The recent case of Wright –v- Lewis Silkin LLP emphasises the steps solicitors must take to ensure their clients are fully advised and provides a helpful example of the Courts applying “loss of chance” principles.
In 2008, the Indian Premier League (“IPL”) made its debut.
Mr Wright was appointed as Chief Executive Officer of Deccan Chargers Sporting Ventures Limited (“DCSV”), who controlled one of the teams, the Deccan Chargers. Mr Wright signed binding Heads of Terms (“the Heads of Terms”) in May 2008. The Heads of Terms included a provision that, in the event that Mr Wright’s employment was terminated, he was to receive the higher of either his total annual package at that time or £10 million. DCSV’s parent company, Deccan Chronicle Holdings Limited (“DCHL”) guaranteed its obligations.
The Heads of Terms contained a provision that English law applied but did not state which Court had jurisdiction to hear any dispute. Mr Wright mistakenly believed that because it had been agreed that English law applied it meant that the English Courts would also have jurisdiction to hear the matter. In fact, it is possible to have English law applying but for there still to be issues regarding which Courts can hear the matter. Choice of law and jurisdiction are distinct issues.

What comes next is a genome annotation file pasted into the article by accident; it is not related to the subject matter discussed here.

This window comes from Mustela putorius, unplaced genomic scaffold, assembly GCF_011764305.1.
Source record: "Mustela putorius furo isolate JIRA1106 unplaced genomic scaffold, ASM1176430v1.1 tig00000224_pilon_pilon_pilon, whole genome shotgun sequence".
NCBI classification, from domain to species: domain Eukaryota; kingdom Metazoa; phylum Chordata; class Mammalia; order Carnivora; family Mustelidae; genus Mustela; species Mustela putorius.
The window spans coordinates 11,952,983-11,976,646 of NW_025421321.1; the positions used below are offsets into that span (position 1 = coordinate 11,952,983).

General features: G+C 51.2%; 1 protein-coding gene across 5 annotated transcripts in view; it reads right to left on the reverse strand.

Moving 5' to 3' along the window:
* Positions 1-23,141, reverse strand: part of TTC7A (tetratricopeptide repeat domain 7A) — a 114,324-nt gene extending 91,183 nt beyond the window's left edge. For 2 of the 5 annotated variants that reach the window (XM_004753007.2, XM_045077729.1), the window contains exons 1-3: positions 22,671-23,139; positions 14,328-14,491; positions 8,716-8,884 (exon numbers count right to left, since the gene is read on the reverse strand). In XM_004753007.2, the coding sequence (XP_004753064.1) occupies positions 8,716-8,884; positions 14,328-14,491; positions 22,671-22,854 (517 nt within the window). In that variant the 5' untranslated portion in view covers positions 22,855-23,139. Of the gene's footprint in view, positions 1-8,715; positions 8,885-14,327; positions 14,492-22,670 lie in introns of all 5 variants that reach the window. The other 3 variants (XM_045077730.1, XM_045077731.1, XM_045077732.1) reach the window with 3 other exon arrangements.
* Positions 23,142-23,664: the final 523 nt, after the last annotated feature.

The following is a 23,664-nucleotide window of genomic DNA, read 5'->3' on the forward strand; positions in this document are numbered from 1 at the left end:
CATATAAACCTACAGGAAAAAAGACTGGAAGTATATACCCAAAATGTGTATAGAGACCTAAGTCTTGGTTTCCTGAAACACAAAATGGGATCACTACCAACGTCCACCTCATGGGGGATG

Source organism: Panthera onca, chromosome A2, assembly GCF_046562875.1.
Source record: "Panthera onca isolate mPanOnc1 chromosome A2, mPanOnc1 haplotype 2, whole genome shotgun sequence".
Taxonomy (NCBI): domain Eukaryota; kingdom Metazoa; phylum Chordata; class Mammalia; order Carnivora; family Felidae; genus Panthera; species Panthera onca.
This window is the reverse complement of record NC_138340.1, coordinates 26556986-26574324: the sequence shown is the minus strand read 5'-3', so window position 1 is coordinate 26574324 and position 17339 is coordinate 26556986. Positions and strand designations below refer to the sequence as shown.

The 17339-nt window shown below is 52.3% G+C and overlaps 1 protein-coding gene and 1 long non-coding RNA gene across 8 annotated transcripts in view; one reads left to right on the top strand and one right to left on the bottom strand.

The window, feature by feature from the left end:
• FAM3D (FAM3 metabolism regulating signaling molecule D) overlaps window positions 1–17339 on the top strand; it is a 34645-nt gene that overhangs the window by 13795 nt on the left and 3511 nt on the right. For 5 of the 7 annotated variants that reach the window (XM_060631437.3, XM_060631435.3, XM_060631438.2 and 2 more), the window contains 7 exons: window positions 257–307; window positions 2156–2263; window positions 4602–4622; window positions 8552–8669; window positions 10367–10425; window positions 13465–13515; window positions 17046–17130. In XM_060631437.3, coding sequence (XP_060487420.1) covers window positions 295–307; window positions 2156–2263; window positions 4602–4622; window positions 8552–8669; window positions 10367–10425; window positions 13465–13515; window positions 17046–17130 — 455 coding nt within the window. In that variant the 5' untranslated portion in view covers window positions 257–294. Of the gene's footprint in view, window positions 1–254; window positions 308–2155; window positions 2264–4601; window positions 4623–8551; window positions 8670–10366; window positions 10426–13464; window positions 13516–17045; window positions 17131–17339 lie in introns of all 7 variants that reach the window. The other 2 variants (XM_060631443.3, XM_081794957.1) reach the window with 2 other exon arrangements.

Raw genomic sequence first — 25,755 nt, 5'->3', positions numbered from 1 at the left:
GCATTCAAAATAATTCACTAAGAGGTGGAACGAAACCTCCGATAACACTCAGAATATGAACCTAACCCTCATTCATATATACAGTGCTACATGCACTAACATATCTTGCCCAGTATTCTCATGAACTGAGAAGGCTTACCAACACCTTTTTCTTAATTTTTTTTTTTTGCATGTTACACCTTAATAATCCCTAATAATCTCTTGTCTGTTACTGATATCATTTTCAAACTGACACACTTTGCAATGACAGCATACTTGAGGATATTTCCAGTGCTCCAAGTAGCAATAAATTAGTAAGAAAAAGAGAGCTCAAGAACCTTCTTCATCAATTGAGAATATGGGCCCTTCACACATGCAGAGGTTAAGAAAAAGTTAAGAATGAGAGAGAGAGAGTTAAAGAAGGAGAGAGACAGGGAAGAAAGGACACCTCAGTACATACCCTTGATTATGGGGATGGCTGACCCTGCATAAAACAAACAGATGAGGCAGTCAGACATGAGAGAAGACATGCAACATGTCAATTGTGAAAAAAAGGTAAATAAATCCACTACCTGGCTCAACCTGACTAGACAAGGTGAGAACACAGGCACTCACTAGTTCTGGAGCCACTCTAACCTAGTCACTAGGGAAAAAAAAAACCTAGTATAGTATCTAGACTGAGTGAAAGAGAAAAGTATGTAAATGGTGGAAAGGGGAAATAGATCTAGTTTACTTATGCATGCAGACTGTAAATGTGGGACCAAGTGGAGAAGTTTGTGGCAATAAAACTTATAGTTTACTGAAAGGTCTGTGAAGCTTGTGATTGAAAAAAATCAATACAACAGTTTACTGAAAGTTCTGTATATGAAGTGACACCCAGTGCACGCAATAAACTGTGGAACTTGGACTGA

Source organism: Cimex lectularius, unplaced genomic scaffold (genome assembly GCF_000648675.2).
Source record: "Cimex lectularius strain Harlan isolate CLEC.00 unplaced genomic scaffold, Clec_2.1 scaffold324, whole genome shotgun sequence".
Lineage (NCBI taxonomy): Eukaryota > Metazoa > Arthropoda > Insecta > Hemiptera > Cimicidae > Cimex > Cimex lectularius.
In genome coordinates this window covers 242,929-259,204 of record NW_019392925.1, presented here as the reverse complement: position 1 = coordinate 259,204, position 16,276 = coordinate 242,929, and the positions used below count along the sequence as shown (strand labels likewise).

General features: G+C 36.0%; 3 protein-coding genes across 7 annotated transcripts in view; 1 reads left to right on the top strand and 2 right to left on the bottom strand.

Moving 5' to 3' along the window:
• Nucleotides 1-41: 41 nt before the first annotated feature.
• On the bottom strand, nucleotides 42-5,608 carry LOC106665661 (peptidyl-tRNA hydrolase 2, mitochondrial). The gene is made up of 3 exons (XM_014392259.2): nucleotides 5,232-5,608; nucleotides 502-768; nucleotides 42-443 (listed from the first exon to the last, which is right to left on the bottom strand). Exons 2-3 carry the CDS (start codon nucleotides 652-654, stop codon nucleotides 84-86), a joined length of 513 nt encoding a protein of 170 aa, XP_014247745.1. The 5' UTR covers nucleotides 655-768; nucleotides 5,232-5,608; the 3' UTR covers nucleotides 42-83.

In January 2009, Mr Wright was constructively dismissed and therefore sought to claim £10 million.
The Original Proceedings
Mr Wright issued proceedings against DCSV and DCHL in February 2009. Both companies disputed whether the proceedings had been validly served and also argued that the English Court did not have jurisdiction. A second set of proceedings was issued in November 2009 to seek to deal with the service arguments.
The jurisdiction challenge was defeated in December 2010 before the English Courts and was upheld on appeal in May 2011. Mr Wright successfully obtained final judgment against DCSV and DCHL in England in July 2012 in the sum of £11.5 million plus costs. Subsequently, Mr Wright sought to enforce the judgment in India. DCHL became insolvent in September 2012 and Mr Wright has since been advised that there was no prospect of recovering the judgment sum.